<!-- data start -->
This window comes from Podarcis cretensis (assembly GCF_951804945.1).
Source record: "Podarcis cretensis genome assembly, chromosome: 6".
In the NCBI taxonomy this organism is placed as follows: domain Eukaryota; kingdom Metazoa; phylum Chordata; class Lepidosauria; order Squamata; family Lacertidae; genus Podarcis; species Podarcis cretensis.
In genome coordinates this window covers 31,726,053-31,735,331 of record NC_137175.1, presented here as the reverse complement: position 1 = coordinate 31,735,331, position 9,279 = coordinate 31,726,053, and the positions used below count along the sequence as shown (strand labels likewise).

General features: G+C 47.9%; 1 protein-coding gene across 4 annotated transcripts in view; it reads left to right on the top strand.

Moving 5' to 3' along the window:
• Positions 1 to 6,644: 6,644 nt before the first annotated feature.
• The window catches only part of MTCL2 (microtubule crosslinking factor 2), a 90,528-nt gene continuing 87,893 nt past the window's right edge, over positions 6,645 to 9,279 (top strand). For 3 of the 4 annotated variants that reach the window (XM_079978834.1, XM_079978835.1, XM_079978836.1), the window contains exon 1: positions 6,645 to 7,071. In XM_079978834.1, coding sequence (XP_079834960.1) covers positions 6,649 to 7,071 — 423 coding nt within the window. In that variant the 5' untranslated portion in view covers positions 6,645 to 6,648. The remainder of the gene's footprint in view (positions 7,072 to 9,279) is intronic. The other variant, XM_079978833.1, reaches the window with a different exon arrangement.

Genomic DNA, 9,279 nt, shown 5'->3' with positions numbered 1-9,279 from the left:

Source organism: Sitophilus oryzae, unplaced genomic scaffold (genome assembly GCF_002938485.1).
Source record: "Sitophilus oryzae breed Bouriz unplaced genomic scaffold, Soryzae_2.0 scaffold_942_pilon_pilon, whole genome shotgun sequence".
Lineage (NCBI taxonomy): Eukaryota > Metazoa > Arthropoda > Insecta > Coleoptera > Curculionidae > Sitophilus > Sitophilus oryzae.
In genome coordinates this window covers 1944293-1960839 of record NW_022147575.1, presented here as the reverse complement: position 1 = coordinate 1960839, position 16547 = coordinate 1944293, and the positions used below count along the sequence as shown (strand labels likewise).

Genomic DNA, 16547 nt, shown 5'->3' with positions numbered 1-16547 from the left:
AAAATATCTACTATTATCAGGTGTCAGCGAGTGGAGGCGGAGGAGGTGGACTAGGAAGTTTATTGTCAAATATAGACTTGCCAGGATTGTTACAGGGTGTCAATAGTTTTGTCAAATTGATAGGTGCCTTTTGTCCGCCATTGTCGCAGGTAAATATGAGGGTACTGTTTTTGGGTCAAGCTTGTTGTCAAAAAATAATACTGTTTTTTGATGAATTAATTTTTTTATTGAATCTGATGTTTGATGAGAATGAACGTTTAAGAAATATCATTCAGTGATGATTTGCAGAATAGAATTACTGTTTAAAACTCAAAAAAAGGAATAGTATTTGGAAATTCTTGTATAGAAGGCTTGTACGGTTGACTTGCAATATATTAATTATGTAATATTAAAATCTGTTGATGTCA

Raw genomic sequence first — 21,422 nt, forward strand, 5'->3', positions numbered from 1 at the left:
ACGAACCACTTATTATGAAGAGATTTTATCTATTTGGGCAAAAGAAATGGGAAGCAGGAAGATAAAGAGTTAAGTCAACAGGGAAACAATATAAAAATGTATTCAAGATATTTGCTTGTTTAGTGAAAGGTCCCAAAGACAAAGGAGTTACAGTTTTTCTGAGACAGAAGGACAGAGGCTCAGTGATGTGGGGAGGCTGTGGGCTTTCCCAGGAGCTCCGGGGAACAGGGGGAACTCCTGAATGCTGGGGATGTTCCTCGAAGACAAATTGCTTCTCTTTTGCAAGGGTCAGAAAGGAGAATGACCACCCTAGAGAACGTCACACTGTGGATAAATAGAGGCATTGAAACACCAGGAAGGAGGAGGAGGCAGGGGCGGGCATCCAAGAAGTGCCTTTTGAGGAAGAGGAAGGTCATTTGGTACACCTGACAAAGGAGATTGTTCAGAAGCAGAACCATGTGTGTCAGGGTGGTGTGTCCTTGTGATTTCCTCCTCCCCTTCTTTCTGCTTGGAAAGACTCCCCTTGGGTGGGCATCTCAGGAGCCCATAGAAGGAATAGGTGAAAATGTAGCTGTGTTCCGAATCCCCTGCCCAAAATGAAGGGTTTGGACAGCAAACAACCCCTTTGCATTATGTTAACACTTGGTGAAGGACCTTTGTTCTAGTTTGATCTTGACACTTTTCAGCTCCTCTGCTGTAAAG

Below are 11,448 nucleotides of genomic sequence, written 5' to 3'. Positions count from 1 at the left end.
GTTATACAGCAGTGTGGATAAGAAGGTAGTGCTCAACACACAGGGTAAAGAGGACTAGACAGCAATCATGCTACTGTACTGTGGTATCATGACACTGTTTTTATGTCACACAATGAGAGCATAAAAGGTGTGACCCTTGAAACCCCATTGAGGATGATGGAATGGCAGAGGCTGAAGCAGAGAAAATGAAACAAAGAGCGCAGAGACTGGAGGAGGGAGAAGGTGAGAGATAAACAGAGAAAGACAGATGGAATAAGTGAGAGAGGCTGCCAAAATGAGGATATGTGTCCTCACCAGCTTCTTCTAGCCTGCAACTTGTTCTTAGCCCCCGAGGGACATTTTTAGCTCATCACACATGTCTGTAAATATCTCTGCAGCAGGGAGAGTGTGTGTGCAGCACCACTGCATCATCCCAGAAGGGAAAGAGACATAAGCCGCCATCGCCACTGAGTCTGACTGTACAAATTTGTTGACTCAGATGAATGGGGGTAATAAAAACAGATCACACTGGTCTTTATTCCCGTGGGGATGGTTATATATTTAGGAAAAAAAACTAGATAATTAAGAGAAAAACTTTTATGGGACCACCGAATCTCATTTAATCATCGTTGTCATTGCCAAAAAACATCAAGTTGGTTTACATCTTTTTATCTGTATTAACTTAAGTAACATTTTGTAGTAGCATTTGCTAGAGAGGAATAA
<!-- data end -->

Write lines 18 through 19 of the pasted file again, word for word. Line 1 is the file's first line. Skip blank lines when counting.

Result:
Below are 11,448 nucleotides of genomic sequence, written 5' to 3'. Positions count from 1 at the left end.
GTTATACAGCAGTGTGGATAAGAAGGTAGTGCTCAACACACAGGGTAAAGAGGACTAGACAGCAATCATGCTACTGTACTGTGGTATCATGACACTGTTTTTATGTCACACAATGAGAGCATAAAAGGTGTGACCCTTGAAACCCCATTGAGGATGATGGAATGGCAGAGGCTGAAGCAGAGAAAATGAAACAAAGAGCGCAGAGACTGGAGGAGGGAGAAGGTGAGAGATAAACAGAGAAAGACAGATGGAATAAGTGAGAGAGGCTGCCAAAATGAGGATATGTGTCCTCACCAGCTTCTTCTAGCCTGCAACTTGTTCTTAGCCCCCGAGGGACATTTTTAGCTCATCACACATGTCTGTAAATATCTCTGCAGCAGGGAGAGTGTGTGTGCAGCACCACTGCATCATCCCAGAAGGGAAAGAGACATAAGCCGCCATCGCCACTGAGTCTGACTGTACAAATTTGTTGACTCAGATGAATGGGGGTAATAAAAACAGATCACACTGGTCTTTATTCCCGTGGGGATGGTTATATATTTAGGAAAAAAAACTAGATAATTAAGAGAAAAACTTTTATGGGACCACCGAATCTCATTTAATCATCGTTGTCATTGCCAAAAAACATCAAGTTGGTTTACATCTTTTTATCTGTATTAACTTAAGTAACATTTTGTAGTAGCATTTGCTAGAGAGGAATAA